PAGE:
A fundamental imbalance in the bacteria of the intestinal tract, dysbiosis can wreak havoc on the gastrointestinal system and the patient’s overall health. Historically overlooked, dysbiosis has in recent years been finally getting the attention it deserves, but it still is rarely treated effectively in conventional medicine.
At Paracelsus we have known for over 20 years that dysbiosis is at the center of immune system dysfunction and therefore one of the root causes of all chronic diseases. The harmonious balance of gut flora and bacteria is necessary for maintaining optimal gastrointestinal function. When this is upset, for whatever reason, patients experience the onset of numerous uncomfortable and painful issues. Conventional medicine usually fails to address dysbiosis directly as it does not recognize the condition as relevant to the systemic responses of organisms.
Orthodox physicians tend to overlook the crucial fact that the intestine is the cradle of health. This is where biological medicine’s approach differs, as we take into account the root causes, and examine how dysbiosis can lead to an array of chronic issues and conditions. In fact many autoimmune diseases of this nature require the treatment of dysbiosis in order to bring patients back to full health and ultimate recovery.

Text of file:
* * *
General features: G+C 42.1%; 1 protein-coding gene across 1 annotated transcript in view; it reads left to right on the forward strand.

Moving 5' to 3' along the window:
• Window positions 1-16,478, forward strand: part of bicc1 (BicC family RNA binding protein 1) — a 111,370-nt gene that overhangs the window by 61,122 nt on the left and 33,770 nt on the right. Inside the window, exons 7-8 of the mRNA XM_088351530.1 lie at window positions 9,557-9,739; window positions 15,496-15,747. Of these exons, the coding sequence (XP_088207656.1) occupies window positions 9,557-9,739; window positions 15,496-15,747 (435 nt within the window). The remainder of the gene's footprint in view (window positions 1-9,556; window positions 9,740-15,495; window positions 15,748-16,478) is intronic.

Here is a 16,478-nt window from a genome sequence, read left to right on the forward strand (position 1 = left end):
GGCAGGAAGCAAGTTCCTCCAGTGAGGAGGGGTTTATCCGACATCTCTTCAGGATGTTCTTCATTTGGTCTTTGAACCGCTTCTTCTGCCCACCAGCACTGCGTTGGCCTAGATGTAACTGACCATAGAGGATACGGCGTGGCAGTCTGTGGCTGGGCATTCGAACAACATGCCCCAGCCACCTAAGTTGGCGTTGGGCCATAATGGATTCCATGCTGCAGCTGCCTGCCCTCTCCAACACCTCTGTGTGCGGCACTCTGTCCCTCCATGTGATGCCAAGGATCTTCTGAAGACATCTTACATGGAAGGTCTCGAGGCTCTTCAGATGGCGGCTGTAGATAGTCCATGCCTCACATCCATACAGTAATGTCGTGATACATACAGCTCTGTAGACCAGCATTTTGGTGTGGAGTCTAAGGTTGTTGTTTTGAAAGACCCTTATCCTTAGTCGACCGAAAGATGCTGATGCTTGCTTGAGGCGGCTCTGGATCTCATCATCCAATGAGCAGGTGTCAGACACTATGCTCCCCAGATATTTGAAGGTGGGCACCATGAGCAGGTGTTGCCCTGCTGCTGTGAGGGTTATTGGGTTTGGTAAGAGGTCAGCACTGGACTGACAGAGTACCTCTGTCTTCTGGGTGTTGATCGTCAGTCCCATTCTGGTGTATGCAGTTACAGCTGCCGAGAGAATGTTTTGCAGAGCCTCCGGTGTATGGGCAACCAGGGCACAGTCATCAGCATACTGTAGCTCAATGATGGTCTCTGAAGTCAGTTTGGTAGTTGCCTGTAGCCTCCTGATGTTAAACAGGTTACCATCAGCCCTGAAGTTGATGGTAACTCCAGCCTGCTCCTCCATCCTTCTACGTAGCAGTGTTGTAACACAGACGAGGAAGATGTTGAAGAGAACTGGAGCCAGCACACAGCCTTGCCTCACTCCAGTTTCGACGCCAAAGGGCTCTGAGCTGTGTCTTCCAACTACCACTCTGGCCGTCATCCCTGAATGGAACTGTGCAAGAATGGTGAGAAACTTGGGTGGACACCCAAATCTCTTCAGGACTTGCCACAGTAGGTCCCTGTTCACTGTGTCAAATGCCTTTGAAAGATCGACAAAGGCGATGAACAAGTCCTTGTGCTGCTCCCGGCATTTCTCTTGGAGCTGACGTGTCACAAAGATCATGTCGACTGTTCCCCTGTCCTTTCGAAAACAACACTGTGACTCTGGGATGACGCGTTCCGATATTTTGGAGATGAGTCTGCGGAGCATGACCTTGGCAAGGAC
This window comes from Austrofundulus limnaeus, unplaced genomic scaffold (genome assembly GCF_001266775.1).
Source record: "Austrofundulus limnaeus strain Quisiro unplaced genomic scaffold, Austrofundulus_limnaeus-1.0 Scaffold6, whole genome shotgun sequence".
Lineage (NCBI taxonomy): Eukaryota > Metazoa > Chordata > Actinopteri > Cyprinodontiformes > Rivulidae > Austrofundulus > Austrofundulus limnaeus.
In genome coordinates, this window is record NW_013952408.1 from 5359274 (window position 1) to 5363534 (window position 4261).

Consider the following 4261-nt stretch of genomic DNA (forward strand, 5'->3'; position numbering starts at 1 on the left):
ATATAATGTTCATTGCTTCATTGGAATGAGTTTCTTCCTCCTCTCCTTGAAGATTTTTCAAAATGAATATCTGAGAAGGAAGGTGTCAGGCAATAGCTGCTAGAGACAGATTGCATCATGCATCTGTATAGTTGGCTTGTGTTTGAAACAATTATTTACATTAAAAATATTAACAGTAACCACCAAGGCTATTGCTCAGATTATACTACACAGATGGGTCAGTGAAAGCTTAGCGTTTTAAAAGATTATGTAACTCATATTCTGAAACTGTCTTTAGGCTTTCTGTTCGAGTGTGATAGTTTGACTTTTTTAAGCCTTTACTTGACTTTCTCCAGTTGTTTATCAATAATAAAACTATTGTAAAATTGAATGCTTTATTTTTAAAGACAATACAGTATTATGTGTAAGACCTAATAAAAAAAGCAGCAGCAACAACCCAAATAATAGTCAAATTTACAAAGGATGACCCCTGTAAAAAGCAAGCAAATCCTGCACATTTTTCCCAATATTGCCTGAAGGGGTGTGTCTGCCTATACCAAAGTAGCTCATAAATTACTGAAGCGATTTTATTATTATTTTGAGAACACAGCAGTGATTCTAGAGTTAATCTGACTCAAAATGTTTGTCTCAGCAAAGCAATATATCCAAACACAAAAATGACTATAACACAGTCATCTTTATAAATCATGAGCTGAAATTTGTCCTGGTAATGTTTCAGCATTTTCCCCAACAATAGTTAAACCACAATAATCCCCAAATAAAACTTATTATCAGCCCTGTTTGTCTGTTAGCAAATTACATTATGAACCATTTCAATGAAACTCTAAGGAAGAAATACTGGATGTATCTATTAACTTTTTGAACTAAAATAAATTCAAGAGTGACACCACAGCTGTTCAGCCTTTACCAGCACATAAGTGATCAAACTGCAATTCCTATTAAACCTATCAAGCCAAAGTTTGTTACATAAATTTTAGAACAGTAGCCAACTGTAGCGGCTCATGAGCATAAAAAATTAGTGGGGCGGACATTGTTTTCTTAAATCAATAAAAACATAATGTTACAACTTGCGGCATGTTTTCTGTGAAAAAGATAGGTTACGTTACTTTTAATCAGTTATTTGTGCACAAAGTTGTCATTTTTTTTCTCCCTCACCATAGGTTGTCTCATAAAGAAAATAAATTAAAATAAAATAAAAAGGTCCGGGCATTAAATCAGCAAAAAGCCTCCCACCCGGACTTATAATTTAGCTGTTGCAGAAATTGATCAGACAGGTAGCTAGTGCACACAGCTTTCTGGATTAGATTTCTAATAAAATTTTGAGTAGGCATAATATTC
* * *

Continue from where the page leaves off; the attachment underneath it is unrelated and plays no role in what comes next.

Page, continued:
So what instigates the overproduction of harmful bacteria to the point where they suppress the “good”, thereby creating an inherent imbalance? Nutrition certainly plays a huge role – the modern diet helps the wrong bacteria to flourish. Over time, a lack of proper nutrition, eating too much, as well inundating the system with preservatives can certainly imbalance bacterial growth and thus lead to more critical issues.
We have also discovered that exposure to various heavy metals and environmental toxins hasten a disturbance of the intestinal bacteria. Additionally, the presence of antibiotics affects bacterial composition within the intestine, as powerful drugs and medicines can kill off the “good” bacteria present, leaving a situation in which “bad” bacteria can then take advantage of this vulnerability. Breast feeding (or lack thereof) is another key issue that influences the way in which intestinal bacteria grows. Breast milk provides the microbiota necessary for further production of positive primary gut flora.
By understanding the underlying causes of this type of bacterial imbalance, we can more effectively treat it. Always individualized, the Paracelsus road to recovery involves a thorough nutrition plan intended to boost production of good flora and bacteria and repair the intestinal immune system. Using colonics to purge the large colon, then repopulating the intestines directly with large doses of healthy bacteria, plus our isopathic remedies, we rebalance the microbiome much faster than would be possible with dietary changes and oral probiotics. In this manner we are able to treat not only the issues associated with dysbiosis, but truly all kinds of symptoms.